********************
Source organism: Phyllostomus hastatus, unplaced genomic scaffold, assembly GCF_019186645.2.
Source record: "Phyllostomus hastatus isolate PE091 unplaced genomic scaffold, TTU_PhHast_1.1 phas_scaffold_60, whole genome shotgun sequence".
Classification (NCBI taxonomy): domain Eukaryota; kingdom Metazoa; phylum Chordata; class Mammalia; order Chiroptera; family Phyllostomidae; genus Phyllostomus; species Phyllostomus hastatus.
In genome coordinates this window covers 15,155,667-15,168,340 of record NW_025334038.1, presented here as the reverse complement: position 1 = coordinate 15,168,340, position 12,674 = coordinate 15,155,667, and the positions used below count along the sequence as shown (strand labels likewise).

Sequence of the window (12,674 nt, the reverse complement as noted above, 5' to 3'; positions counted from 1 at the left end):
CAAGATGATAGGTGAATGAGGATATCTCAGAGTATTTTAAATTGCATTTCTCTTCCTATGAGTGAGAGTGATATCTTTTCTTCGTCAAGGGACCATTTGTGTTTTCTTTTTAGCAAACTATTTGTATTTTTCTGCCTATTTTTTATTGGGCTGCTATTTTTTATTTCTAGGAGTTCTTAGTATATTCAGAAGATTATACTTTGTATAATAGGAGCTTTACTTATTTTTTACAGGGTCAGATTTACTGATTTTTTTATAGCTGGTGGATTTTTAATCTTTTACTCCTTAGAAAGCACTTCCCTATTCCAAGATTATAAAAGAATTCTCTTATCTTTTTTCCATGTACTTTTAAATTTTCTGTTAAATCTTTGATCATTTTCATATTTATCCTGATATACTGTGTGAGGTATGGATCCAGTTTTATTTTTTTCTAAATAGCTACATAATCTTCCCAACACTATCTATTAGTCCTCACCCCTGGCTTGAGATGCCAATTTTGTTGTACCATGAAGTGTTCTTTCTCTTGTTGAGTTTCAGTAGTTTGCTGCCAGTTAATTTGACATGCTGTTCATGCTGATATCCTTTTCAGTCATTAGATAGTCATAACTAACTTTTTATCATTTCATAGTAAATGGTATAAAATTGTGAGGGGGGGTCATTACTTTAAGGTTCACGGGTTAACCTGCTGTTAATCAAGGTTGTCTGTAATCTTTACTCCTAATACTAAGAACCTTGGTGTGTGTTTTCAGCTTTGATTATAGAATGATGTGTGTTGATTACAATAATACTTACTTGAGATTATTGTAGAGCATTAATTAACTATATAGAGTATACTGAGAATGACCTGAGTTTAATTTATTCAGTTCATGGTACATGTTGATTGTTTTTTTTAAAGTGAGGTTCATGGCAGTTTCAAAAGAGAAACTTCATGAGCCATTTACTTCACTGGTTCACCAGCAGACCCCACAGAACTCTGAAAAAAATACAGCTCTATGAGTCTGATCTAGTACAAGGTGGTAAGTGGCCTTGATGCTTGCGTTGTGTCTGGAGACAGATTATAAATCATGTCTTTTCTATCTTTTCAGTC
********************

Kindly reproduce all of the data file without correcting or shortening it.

Source organism: Phyllostomus hastatus, unplaced genomic scaffold, assembly GCF_019186645.2.
Source record: "Phyllostomus hastatus isolate PE091 unplaced genomic scaffold, TTU_PhHast_1.1 phas_scaffold_60, whole genome shotgun sequence".
Classification (NCBI taxonomy): domain Eukaryota; kingdom Metazoa; phylum Chordata; class Mammalia; order Chiroptera; family Phyllostomidae; genus Phyllostomus; species Phyllostomus hastatus.
In genome coordinates this window covers 15,155,667-15,168,340 of record NW_025334038.1, presented here as the reverse complement: position 1 = coordinate 15,168,340, position 12,674 = coordinate 15,155,667, and the positions used below count along the sequence as shown (strand labels likewise).

Sequence of the window (12,674 nt, the reverse complement as noted above, 5' to 3'; positions counted from 1 at the left end):
CAAGATGATAGGTGAATGAGGATATCTCAGAGTATTTTAAATTGCATTTCTCTTCCTATGAGTGAGAGTGATATCTTTTCTTCGTCAAGGGACCATTTGTGTTTTCTTTTTAGCAAACTATTTGTATTTTTCTGCCTATTTTTTATTGGGCTGCTATTTTTTATTTCTAGGAGTTCTTAGTATATTCAGAAGATTATACTTTGTATAATAGGAGCTTTACTTATTTTTTACAGGGTCAGATTTACTGATTTTTTTATAGCTGGTGGATTTTTAATCTTTTACTCCTTAGAAAGCACTTCCCTATTCCAAGATTATAAAAGAATTCTCTTATCTTTTTTCCATGTACTTTTAAATTTTCTGTTAAATCTTTGATCATTTTCATATTTATCCTGATATACTGTGTGAGGTATGGATCCAGTTTTATTTTTTTCTAAATAGCTACATAATCTTCCCAACACTATCTATTAGTCCTCACCCCTGGCTTGAGATGCCAATTTTGTTGTACCATGAAGTGTTCTTTCTCTTGTTGAGTTTCAGTAGTTTGCTGCCAGTTAATTTGACATGCTGTTCATGCTGATATCCTTTTCAGTCATTAGATAGTCATAACTAACTTTTTATCATTTCATAGTAAATGGTATAAAATTGTGAGGGGGGGTCATTACTTTAAGGTTCACGGGTTAACCTGCTGTTAATCAAGGTTGTCTGTAATCTTTACTCCTAATACTAAGAACCTTGGTGTGTGTTTTCAGCTTTGATTATAGAATGATGTGTGTTGATTACAATAATACTTACTTGAGATTATTGTAGAGCATTAATTAACTATATAGAGTATACTGAGAATGACCTGAGTTTAATTTATTCAGTTCATGGTACATGTTGATTGTTTTTTTTAAAGTGAGGTTCATGGCAGTTTCAAAAGAGAAACTTCATGAGCCATTTACTTCACTGGTTCACCAGCAGACCCCACAGAACTCTGAAAAAAATACAGCTCTATGAGTCTGATCTAGTACAAGGTGGTAAGTGGCCTTGATGCTTGCGTTGTGTCTGGAGACAGATTATAAATCATGTCTTTTCTATCTTTTCAGTC